How a short sale can short-circuit your credit score
Dear Liz: In 2010 I was laid off from my construction management position. I was unable to find work for 28 months. The bank tried to foreclose but I was able to arrange a short sale of my home in March 2012. Shortly after that, my unemployment benefits ran out and I was unable to pay my obligations (two credit cards totaling around $9,500).
I did get a good job in June and in July worked out payment plans to get the back debt caught up. I have since paid this debt off (November 2016) and pay any credit card balances in full every month. I also pay my car loan on time using automatic debits.
My credit scores remain stuck in the 675 to 690 range and none of the steps that I take seem to help. I know that after seven years the negative information regarding the mortgage and the credit card past dues will drop off. Since I did the short sale and not a foreclosure, though, why are my credit scores treating me as if I did a foreclosure or chose bankruptcy?
Answer: A bankruptcy theoretically slices more points off credit scores than either a foreclosure or a short sale. The hit you take from a short sale, though, depends in part on how your lender reported the transaction to the credit bureaus.
If the lender reported a deficiency balance — which is essentially the balance of your mortgage that wasn’t repaid after the sale — the impact will be similar to a foreclosure. If the lender opts not to report the balance, the credit score impact will be somewhat less. After the foreclosure crisis started, some lenders opted not to report those balances as an incentive for homeowners to arrange short sales rather than let their homes go into foreclosure.
You’re already doing most of what you need to do to repair your credit, including having different types of credit (credit cards are revolving accounts while car loans are installment accounts) and paying those debts on time.
One tweak you can try is reducing your credit utilization on those cards. If you regularly charge 30% or more of your credit limits, try reducing your charges to 10% of those limits or less. It’s good that you pay in full, but the balance that’s used in most credit scoring formulas is the one the credit card issuer decides to report. It’s often, but not always, the amount that shows as your balance due on the statement closing day. Reducing the amount of credit you use may boost your scores a few more points. Other than that, you simply have to wait for time to pass and for your responsible credit use to undo the damage of the past.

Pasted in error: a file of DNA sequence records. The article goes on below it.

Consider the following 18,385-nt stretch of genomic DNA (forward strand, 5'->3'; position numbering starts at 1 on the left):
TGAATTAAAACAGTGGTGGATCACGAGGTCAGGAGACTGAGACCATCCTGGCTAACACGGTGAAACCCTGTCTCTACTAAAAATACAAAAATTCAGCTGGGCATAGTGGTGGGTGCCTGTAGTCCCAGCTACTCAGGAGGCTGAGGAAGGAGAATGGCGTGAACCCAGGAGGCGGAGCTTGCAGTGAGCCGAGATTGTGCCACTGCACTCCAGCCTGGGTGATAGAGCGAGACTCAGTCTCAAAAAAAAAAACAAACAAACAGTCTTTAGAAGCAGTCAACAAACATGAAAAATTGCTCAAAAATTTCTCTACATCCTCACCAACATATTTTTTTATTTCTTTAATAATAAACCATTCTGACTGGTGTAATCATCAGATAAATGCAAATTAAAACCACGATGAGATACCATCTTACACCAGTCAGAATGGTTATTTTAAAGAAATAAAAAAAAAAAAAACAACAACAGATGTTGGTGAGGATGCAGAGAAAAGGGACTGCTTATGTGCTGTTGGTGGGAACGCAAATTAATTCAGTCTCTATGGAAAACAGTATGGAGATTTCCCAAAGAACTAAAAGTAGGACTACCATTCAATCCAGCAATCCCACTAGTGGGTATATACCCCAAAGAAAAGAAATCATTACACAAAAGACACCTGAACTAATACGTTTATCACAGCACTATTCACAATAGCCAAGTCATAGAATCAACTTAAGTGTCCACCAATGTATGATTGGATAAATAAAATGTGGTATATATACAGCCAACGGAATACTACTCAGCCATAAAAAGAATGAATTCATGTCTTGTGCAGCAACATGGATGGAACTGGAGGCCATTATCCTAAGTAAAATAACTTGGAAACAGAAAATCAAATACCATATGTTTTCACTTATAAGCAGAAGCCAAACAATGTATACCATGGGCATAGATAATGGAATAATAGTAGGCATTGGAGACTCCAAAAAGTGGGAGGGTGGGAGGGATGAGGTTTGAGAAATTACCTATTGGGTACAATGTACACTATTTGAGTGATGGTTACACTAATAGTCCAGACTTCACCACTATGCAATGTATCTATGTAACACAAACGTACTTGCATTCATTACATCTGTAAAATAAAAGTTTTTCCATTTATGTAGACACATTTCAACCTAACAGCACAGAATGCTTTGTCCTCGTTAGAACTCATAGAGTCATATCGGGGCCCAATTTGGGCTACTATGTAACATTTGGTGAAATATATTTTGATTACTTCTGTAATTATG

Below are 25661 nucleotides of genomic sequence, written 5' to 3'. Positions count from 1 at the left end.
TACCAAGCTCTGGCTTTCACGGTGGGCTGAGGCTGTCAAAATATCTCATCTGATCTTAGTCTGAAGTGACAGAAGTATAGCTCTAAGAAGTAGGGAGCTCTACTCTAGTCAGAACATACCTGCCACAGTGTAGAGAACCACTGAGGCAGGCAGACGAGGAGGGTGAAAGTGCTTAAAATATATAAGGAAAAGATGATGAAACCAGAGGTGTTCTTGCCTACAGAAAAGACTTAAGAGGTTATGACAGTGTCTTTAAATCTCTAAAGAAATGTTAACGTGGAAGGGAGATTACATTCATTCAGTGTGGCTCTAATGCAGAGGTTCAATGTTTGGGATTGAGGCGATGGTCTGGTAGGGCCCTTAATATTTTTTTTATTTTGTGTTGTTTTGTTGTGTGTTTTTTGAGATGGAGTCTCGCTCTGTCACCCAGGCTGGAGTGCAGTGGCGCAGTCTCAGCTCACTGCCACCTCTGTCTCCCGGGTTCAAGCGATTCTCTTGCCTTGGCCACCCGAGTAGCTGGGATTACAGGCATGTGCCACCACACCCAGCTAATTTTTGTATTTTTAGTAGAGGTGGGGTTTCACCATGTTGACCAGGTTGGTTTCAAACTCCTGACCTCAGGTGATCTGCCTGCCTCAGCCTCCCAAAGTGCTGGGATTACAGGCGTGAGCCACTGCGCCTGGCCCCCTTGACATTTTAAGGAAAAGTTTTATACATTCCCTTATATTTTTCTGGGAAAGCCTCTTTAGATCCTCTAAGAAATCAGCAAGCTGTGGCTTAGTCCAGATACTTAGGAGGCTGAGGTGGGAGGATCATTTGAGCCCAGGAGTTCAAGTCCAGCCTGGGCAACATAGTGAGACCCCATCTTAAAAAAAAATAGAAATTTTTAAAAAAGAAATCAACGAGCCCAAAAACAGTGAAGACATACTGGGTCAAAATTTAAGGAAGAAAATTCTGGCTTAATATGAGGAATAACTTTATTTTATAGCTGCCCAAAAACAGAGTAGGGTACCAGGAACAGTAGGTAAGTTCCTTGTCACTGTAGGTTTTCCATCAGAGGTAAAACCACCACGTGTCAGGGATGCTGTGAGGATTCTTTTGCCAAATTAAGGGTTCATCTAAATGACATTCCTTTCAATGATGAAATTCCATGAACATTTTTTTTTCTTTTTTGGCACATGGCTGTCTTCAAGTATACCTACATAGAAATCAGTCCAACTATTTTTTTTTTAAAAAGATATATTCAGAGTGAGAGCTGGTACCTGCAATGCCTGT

Social Security survivor benefits
Dear Liz: I have been with my significant other for over 30 years. We have an adult son. My significant other has a much larger Social Security benefit than I will have when it’s time for me to retire. I understand that if we were to marry and something happened to him, I would receive his benefit. But the law on Social Security is confusing. It says you have to be married several years to collect your spouse’s benefit unless you have a child. If we were married soon, would I be eligible for his benefits if something happened to him or would we have to be married for many years?
Answer: Social Security benefits can be confusing, but you don’t have to be married for many years to receive benefits.
To qualify for survivor benefits, you typically must have been married for at least nine months. To qualify for spousal benefits, you generally have to be married a year. If you have a natural child together and that child is a minor, the one-year requirement for spousal benefits is waived.
Survivor benefits are what you get when a higher-earning spouse dies. The benefit is 100% of what the deceased spouse received (or earned, if he hasn’t started benefits), but the amount is reduced if you as the surviving spouse begin benefits before your own full retirement age. The current full retirement age is 66 and will rise to 67 for people born in 1960 and later.
Spousal benefits are what you can receive while a spouse is still alive. This benefit is typically equal to half that spouse’s benefit and is reduced to reflect early starts.
You’ll need a longer marriage to get benefits should you divorce. The marriage must have lasted 10 years, and you must not be currently remarried to receive divorced spousal benefits based on your ex’s work record. For divorced survivor benefits, the marriage also must have lasted 10 years but you’re allowed to remarry at age 60 or later.
Liz Weston, certified financial planner, is a personal finance columnist for NerdWallet. Questions may be sent to her at 3940 Laurel Canyon, No. 238, Studio City, CA 91604, or by using the “Contact” form at asklizweston.com. Distributed by No More Red Inc.
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